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Postmodernism Essay | Critical Essay #4

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Critical Essay #4

The early 1960s saw the publication of a number of fictional works that indicated that American fiction was heading in some very different directions than it had been during the preceding 25 years. Signaling this change in aesthetic sensibility was the appearance within a relatively short period of time (1960-1965) of a number of major works that decisively broke with the traditions of conventional realism. These key works included John Barth's The Sot-Weed Factor (1960) and Giles Goat-Boy (1966), Joseph Heller's Catch-22 (1961), Vladimir Nabokov's Pale Fire (1962), Thomas Pynchon's V. (1963), Donald Barthelme's Come Back, Dr. Caligari (1964), and Robert Coover's The Origin of the Brunists (1965). These works were all produced by young, obviously ambitious writers (Nabokov is an exception, in terms of age). This fiction owed its unusual effects to a wide variety of sources, such as the absurdist theater (which had been flourishing in New York's Off-Broadway scene during the late 1950s...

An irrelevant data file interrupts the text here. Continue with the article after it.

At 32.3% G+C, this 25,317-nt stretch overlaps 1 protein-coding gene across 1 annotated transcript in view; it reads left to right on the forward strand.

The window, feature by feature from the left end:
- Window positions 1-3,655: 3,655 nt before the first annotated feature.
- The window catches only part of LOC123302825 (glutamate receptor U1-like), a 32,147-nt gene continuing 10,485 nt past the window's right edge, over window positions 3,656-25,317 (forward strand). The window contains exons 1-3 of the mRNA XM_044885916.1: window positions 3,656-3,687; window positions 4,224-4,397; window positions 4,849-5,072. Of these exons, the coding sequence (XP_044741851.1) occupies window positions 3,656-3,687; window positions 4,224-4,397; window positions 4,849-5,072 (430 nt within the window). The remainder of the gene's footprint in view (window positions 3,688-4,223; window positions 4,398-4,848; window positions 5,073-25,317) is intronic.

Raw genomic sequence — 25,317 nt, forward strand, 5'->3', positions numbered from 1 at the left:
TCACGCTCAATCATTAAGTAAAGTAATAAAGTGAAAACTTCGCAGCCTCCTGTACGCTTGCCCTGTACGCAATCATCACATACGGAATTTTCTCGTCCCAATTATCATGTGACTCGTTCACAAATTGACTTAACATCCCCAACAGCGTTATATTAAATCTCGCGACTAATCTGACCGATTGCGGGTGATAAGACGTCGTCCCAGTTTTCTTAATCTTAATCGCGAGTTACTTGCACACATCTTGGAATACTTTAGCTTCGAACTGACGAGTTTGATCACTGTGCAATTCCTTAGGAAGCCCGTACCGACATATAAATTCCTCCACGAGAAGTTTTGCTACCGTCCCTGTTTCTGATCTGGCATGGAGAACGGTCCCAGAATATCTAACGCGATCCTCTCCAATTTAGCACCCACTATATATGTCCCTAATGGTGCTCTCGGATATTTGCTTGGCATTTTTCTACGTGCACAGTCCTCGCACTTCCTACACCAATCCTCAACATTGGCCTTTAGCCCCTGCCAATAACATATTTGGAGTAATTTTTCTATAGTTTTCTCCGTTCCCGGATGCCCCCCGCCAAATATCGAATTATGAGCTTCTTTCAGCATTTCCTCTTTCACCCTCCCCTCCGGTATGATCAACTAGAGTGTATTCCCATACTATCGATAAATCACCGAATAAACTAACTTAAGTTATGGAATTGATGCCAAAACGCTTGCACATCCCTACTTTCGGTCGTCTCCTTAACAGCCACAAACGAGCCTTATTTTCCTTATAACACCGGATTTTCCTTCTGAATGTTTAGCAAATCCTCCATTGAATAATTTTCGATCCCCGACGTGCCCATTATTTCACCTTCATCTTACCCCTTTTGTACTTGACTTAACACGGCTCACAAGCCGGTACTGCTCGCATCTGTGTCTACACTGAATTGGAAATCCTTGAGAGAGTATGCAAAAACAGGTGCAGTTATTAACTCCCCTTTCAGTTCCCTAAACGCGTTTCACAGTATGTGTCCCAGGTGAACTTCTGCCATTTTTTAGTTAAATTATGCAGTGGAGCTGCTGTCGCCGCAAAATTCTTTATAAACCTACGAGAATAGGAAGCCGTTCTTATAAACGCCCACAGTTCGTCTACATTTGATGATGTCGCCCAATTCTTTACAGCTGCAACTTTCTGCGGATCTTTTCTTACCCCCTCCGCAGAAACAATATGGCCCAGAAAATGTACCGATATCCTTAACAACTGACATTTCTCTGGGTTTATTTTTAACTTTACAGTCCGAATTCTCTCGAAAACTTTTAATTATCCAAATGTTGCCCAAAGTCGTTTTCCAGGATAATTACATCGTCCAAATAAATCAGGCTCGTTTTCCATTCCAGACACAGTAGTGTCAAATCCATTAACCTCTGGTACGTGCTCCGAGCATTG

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This section contains 1,492 words
(approx. 5 pages at 300 words per page)
Purchase our Postmodernism Study Guide
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Postmodernism from BookRags and Gale's For Students Series. ©2005-2006 Thomson Gale, a part of the Thomson Corporation. All rights reserved.
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